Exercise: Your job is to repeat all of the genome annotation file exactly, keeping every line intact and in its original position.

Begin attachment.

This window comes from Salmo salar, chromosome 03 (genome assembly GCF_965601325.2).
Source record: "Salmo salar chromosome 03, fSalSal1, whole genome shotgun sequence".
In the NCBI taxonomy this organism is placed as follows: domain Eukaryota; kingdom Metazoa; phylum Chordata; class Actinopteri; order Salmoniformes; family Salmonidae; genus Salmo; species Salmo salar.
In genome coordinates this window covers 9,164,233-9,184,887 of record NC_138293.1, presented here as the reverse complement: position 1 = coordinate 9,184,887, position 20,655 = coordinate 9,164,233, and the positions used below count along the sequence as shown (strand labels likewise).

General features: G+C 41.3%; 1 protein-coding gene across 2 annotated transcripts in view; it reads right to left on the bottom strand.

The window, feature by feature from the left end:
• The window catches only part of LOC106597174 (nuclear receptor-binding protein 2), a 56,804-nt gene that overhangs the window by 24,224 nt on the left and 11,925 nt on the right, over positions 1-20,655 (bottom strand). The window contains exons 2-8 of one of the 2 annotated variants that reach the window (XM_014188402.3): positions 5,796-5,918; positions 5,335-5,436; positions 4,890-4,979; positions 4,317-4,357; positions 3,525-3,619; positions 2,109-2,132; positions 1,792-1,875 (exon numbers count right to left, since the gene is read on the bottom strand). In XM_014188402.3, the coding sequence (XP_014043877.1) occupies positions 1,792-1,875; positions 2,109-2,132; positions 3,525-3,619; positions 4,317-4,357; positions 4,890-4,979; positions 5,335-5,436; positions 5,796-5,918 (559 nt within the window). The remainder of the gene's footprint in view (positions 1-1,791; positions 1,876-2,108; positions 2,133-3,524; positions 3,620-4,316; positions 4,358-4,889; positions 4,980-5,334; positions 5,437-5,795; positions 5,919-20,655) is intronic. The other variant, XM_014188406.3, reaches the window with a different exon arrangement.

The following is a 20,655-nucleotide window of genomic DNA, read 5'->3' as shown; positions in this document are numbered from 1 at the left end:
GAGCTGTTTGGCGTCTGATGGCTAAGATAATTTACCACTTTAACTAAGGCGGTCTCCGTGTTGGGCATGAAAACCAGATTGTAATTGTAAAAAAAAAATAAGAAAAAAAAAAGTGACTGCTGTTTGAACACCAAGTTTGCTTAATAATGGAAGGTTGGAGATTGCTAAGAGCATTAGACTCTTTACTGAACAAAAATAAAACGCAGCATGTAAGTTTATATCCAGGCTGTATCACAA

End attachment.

This window comes from Salmo salar, chromosome 03 (genome assembly GCF_965601325.2).
Source record: "Salmo salar chromosome 03, fSalSal1, whole genome shotgun sequence".
In the NCBI taxonomy this organism is placed as follows: domain Eukaryota; kingdom Metazoa; phylum Chordata; class Actinopteri; order Salmoniformes; family Salmonidae; genus Salmo; species Salmo salar.
In genome coordinates this window covers 9,164,233-9,184,887 of record NC_138293.1, presented here as the reverse complement: position 1 = coordinate 9,184,887, position 20,655 = coordinate 9,164,233, and the positions used below count along the sequence as shown (strand labels likewise).

General features: G+C 41.3%; 1 protein-coding gene across 2 annotated transcripts in view; it reads right to left on the bottom strand.

The window, feature by feature from the left end:
• The window catches only part of LOC106597174 (nuclear receptor-binding protein 2), a 56,804-nt gene that overhangs the window by 24,224 nt on the left and 11,925 nt on the right, over positions 1-20,655 (bottom strand). The window contains exons 2-8 of one of the 2 annotated variants that reach the window (XM_014188402.3): positions 5,796-5,918; positions 5,335-5,436; positions 4,890-4,979; positions 4,317-4,357; positions 3,525-3,619; positions 2,109-2,132; positions 1,792-1,875 (exon numbers count right to left, since the gene is read on the bottom strand). In XM_014188402.3, the coding sequence (XP_014043877.1) occupies positions 1,792-1,875; positions 2,109-2,132; positions 3,525-3,619; positions 4,317-4,357; positions 4,890-4,979; positions 5,335-5,436; positions 5,796-5,918 (559 nt within the window). The remainder of the gene's footprint in view (positions 1-1,791; positions 1,876-2,108; positions 2,133-3,524; positions 3,620-4,316; positions 4,358-4,889; positions 4,980-5,334; positions 5,437-5,795; positions 5,919-20,655) is intronic. The other variant, XM_014188406.3, reaches the window with a different exon arrangement.

The following is a 20,655-nucleotide window of genomic DNA, read 5'->3' as shown; positions in this document are numbered from 1 at the left end:
GAGCTGTTTGGCGTCTGATGGCTAAGATAATTTACCACTTTAACTAAGGCGGTCTCCGTGTTGGGCATGAAAACCAGATTGTAATTGTAAAAAAAAAATAAGAAAAAAAAAAGTGACTGCTGTTTGAACACCAAGTTTGCTTAATAATGGAAGGTTGGAGATTGCTAAGAGCATTAGACTCTTTACTGAACAAAAATAAAACGCAGCATGTAAGTTTATATCCAGGCTGTATCACAA